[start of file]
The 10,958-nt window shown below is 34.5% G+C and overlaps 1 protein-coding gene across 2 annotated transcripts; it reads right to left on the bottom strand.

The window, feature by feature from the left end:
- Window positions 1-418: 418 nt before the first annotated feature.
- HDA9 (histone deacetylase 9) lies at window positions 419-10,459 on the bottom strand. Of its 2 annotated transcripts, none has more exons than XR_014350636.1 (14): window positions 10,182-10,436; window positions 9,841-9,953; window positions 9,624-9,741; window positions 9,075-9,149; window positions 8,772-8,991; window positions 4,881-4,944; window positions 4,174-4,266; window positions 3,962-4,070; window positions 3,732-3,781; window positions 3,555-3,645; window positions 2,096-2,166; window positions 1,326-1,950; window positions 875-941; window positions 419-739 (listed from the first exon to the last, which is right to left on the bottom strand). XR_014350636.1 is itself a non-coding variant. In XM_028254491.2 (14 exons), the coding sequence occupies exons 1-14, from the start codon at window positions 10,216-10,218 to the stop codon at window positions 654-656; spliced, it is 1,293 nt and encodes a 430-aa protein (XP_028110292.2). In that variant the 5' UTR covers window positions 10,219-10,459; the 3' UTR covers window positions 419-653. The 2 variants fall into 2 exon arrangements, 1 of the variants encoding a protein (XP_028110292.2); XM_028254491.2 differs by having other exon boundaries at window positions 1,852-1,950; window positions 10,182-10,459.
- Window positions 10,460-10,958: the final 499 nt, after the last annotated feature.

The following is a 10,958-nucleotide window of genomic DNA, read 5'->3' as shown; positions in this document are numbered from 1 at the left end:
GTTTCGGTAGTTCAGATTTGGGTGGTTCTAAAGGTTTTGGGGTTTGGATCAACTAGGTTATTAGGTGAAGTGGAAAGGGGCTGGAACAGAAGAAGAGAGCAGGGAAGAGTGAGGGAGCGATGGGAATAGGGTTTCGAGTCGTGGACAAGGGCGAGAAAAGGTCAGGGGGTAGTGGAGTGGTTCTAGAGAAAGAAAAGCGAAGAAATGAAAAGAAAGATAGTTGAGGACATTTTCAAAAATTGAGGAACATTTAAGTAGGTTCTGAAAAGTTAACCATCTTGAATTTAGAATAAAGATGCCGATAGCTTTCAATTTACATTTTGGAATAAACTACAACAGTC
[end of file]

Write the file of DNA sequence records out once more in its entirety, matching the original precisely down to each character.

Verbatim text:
The 10,958-nt window shown below is 34.5% G+C and overlaps 1 protein-coding gene across 2 annotated transcripts; it reads right to left on the bottom strand.

The window, feature by feature from the left end:
- Window positions 1-418: 418 nt before the first annotated feature.
- HDA9 (histone deacetylase 9) lies at window positions 419-10,459 on the bottom strand. Of its 2 annotated transcripts, none has more exons than XR_014350636.1 (14): window positions 10,182-10,436; window positions 9,841-9,953; window positions 9,624-9,741; window positions 9,075-9,149; window positions 8,772-8,991; window positions 4,881-4,944; window positions 4,174-4,266; window positions 3,962-4,070; window positions 3,732-3,781; window positions 3,555-3,645; window positions 2,096-2,166; window positions 1,326-1,950; window positions 875-941; window positions 419-739 (listed from the first exon to the last, which is right to left on the bottom strand). XR_014350636.1 is itself a non-coding variant. In XM_028254491.2 (14 exons), the coding sequence occupies exons 1-14, from the start codon at window positions 10,216-10,218 to the stop codon at window positions 654-656; spliced, it is 1,293 nt and encodes a 430-aa protein (XP_028110292.2). In that variant the 5' UTR covers window positions 10,219-10,459; the 3' UTR covers window positions 419-653. The 2 variants fall into 2 exon arrangements, 1 of the variants encoding a protein (XP_028110292.2); XM_028254491.2 differs by having other exon boundaries at window positions 1,852-1,950; window positions 10,182-10,459.
- Window positions 10,460-10,958: the final 499 nt, after the last annotated feature.

The following is a 10,958-nucleotide window of genomic DNA, read 5'->3' as shown; positions in this document are numbered from 1 at the left end:
GTTTCGGTAGTTCAGATTTGGGTGGTTCTAAAGGTTTTGGGGTTTGGATCAACTAGGTTATTAGGTGAAGTGGAAAGGGGCTGGAACAGAAGAAGAGAGCAGGGAAGAGTGAGGGAGCGATGGGAATAGGGTTTCGAGTCGTGGACAAGGGCGAGAAAAGGTCAGGGGGTAGTGGAGTGGTTCTAGAGAAAGAAAAGCGAAGAAATGAAAAGAAAGATAGTTGAGGACATTTTCAAAAATTGAGGAACATTTAAGTAGGTTCTGAAAAGTTAACCATCTTGAATTTAGAATAAAGATGCCGATAGCTTTCAATTTACATTTTGGAATAAACTACAACAGTC